Can lawsuits, safe injection sites and needle exchanges reduce the opioid epidemic's death toll?

Camden County Freeholder-Director Louis Cappelli, Jr. speaks at a Feb. 21 press conference to announce the county’s lawsuit against some of the companies responsible for the manufacturing and distribution of prescription opioids. He said they share responsibility for the heroin epidemic gripping the nation.

I told a friend who’s nine years clean from opioids about Camden County’s lawsuit  describing major pharmaceutical firms as largely responsible for the heroin epidemic.

He rolled his eyes and lit a cigarette, much like he did when we discussed Philadelphia’s proposal to encourage the opening of a safe, medically supervised site for shooting up.

“Are you [kidding] me?” my lovably acerbic friend said, using language that was a bit more … emphatic. “How is this going to even help one addict get clean and stay clean?”

Like others in the recovery community, he and I would prefer to support rather than disparage well-intentioned proposals to do something about the merciless opioid abuse epidemic.

More than 50,000 people a year are dying of overdoses. We’re going to need more than Narcan and prayer to staunch the bleeding and dying.

“Our loved ones are being lost,” said Patty DiRenzo, whose 26-year-old son, Sal, died of a heroin overdose in 2010. A fierce advocate for reducing harm to and saving the lives of addicted people, DiRenzo spoke at a February news conference about the county’s action.

At the same event, Camden County Freeholder Director Louis Cappelli Jr. likened the manufacturing, marketing, and distribution of prescription opioid painkillers to a “scheme” by a “criminal enterprise” whose principals are akin to “a drug cartel.”

The lawsuit, he said, seeks monetary damages that would fund programs “to reduce the demand for and availability of heroin and prescription drugs,” and help leverage “additional resources” for treatment.

Meanwhile, the sort of safe injection site Philly contemplates wouldn’t provide treatment but would offer referrals to a variety of services, including treatment.

So the answer to the question of whether lawsuits and safe sites would help heroin addicts get clean and stay clean looks like: Maybe later.

Which may be too late.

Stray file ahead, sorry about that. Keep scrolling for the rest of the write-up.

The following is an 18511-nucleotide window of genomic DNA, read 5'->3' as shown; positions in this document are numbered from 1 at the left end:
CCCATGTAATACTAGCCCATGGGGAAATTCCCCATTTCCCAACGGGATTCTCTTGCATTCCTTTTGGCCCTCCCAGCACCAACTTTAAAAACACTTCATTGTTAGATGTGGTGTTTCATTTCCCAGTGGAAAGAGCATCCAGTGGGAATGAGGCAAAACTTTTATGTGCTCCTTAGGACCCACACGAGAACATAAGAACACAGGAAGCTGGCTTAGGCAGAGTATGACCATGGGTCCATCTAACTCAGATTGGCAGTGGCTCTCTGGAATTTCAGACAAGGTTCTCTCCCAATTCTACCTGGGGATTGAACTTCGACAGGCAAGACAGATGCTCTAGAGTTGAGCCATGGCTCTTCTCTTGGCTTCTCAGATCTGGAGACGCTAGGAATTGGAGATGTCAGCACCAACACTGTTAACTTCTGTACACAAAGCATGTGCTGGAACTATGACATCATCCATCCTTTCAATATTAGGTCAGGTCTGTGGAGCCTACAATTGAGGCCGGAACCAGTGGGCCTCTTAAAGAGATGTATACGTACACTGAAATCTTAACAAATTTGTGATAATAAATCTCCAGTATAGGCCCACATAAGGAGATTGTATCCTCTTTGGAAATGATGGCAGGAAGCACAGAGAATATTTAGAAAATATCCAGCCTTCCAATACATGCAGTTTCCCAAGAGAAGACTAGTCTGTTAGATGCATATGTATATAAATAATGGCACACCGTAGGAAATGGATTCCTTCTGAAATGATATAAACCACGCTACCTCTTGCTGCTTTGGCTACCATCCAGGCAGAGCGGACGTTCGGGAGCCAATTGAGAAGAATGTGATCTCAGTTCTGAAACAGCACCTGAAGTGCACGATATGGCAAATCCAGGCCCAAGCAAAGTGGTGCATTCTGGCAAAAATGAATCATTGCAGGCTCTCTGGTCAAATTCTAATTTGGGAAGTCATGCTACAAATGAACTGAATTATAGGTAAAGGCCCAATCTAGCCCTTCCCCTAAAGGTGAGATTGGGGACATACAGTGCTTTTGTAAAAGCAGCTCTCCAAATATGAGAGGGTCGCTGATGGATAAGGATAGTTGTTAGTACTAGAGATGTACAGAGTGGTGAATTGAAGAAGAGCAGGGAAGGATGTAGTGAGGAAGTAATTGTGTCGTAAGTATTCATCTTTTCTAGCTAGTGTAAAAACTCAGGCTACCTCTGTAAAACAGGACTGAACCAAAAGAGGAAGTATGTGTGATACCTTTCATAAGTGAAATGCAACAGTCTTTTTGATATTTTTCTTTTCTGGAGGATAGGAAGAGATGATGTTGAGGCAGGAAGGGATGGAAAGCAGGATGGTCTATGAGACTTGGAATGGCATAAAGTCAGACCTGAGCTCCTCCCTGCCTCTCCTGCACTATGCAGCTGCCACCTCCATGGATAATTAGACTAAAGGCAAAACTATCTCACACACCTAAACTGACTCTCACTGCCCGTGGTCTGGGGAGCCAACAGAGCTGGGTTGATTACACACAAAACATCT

My own addiction — bottom-shelf vodka was my drug of choice, although there were assorted other ingredients — nearly killed me. Treatment saved my life.

Much drama, more than one rehab, and a miracle or two also were in the mix. But treatment followed by sustained participation in the 12-Step recovery process helped earn me the incomparable reward of 11 sober years and counting.

Pretty much anyone who has gotten and stayed clean and sober will tell you they did not make a vow, or a promise, or a resolution, but instead, a decision to stop.

There may have been false starts, relapses, and reboots earlier. But at some level, at some point, a genuine decision to stop using was made. And a sustainable recovery had a chance to take hold.

So I’m leery of enabling addicts to postpone such decisions by blaming others, such as drug companies. Or by offering addicts less hazardous surroundings where they can continue pumping themselves full of the toxin that’s destroying them.

Cherry Hill’s Jay Lassiter, a medical marijuana advocate and host of the no-holds-barred  Heroin Uncut podcast on New Jersey 101.5 FM, also is skeptical of the Camden County lawsuit.

If the county is so concerned about the cost of the epidemic, he asked, then why doesn’t it support a clean needle exchange program?

Lassiter does acknowledge the public’s squeamishness about needle exchanges and safe injection sites. But he insisted the magnitude of the crisis demands a collective willingness to do whatever it takes — the same sort of willingness individual addicts and alcoholics must have for recovery to be possible.

“If an addict doesn’t want it, clean needles and safe sites and rehabs aren’t going to make a difference,” he said. “Getting just one addict clean is a herculean task. You have to be ready to embrace [recovery], and you have to work really hard to stay clean. Absent that willingness and that rigor, all the social services in the world won’t do a thing.”

Much like addicts, politicians and others may sincerely want to reduce the death toll but would rather avoid uncomfortable realities — such as the long odds facing even those who sincerely want to recover. Or the reasons why some people choose to use illegal drugs at all.

“If we’re going to throw everything but the kitchen sink at this problem, we should talk about prevention, but we don’t,” Lassiter said. “We don’t ask kids why they want to use in the first place.”

He agreed with me that some people reflexively equate any attempt to persuade young people not to do drugs with the “Just Say No” campaign then-First Lady Nancy Reagan famously launched during the 1980s crack epidemic.

The shortcomings of the campaign or its spokeswoman aside, Just Say No at least represented a White House effort to empower kids in urban areas hit hard by crack to make life-affirming, self-preserving choices.

Thirty years later, Just Say No looks positively enlightened compared with the toothless proclamations about the heroin epidemic and jokes about executing drug dealers emanating from the Oval Office.

Turns out there’s truth in the much-derided Just Say No slogan: My friend and I and the rest of us who are blessed to be in recovery do indeed say no to our substance or substances, one day at a time.

“Needle exchanges and safe injection sites,” noted Lassiter, “are for people who aren’t ready yet.”

Or as another friend in recovery said, safe sites, needle exchanges, Narcan, rehabs, and perhaps even windfalls from lawsuits may well become someone’s second chance to recover.

Which dead addicts can never do.